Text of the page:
Acta ophthalmologica 01/2009; 87(7):714-9. · 2.44 Impact Factor
  • F Møller, M L Laursen, A K Sjølie
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    ABSTRACT: The eye is moved so that the object of interest falls on the central fovea, where the spatial resolution is highest. In the present study we quantified eye movements of normal test persons during steady fixation and characterized the fixation using a 3D fixation plot (X horizontal eye position, Y vertical eye position, Z time in each eye position). Fixation eye movements were quantified binocularly in ten normal test persons during a 40-s fixation task using an infrared recording technique. The fixation plot was characterized by a single preferred fixation locus in 17 eyes. One eye had two distinctly separated preferred fixation locations and in two eyes the configuration of fixation plot was flat with no single identifiable locus of fixation. The fixation plots were elliptical along the horizontal meridian in 9 eyes, elliptical along the vertical meridian in 8 eyes, and round in 3 eyes. The fixation area (RAF95) ranged between 1418 and 14182 arcmin(2), and a significant positive correlation was found between RAF95 and the mean microsaccadic amplitude (p<0.001). The fixation plots are often characterized by a single preferred fixation locus but may also be almost flat with no identifiable location of fixation. The individual fixations patterns resembles the cone density contour plots as found in histological studies, and it may be speculated, that the shape of the fixation plot is determined by the cone density topography.
    Albrecht von Graæes Archiv für Ophthalmologie 05/2006; 244(5):577-82. · 1.93 Impact Factor
  • F Møller, M L Laursen, A K Sjølie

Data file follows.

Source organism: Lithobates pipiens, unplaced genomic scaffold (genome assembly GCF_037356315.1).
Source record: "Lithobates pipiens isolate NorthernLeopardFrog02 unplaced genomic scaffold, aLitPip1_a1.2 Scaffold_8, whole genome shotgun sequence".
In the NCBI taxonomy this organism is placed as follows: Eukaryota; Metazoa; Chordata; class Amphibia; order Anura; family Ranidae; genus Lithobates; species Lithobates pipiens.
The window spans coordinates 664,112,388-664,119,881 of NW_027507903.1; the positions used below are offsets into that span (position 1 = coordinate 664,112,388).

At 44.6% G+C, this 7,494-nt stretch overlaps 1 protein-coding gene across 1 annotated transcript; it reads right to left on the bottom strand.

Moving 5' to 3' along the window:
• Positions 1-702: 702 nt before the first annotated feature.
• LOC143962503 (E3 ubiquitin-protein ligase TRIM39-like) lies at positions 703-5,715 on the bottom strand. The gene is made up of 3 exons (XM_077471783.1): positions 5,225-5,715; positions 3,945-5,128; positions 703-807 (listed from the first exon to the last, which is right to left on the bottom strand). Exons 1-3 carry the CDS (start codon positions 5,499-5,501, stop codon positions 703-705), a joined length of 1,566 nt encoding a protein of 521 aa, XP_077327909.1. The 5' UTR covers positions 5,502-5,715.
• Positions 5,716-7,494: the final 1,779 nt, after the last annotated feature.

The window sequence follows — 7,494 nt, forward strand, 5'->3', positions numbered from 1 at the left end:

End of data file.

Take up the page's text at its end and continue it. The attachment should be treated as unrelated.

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    ABSTRACT: The eye performs three types of eye movements during fixation: fast microsaccades are interrupted by slow drift movements, and tremor is superimposed on the drifts. The contribution of the microsaccades and drifts in maintaining fixation has been discussed since the late 1950s. Initially, microsaccades were thought to correct the misalignment from the optimal fixation locus induced by the drift movements, a theory still postulated in more recent work. The present study aimed to uncover to what extent each fixation movement contributes to maintain steady binocular fixation. Binocular fixation during a 40-s fixation task was recorded using an infrared recording technique for ten normal test persons. Start and end point of each microsaccade and drift were superimposed on a fixation map, and the distance to the preferred retinal location of fixation (PRL) was measured. It was found that 32.6% of the microsaccades corrected the previous drift movement towards the PRL, whereas 53.1% of the drifts corrected the endpoint of the previous microsaccade towards the PRL. The overall mean post-microsaccadic and mean post-drift distance to the PRL for the ten normal test persons were 0.46 degrees and 0.41 degrees , respectively; the difference was not statistically significant. Interindividually, the mean post-microsaccadic distance to the PRL ranged between 0.21 degrees and 0.91 degrees and the mean post-drift distance to the PRL ranged between 0.20 degrees and 0.72 degrees . Neither the endpoints of the microsaccades nor the drifts bring the visual line to coincide with the centre of the PRL. Consequently, it must be the eye movements performed during the drifts ("slow control") that keep the visual line in the centre of the foveola.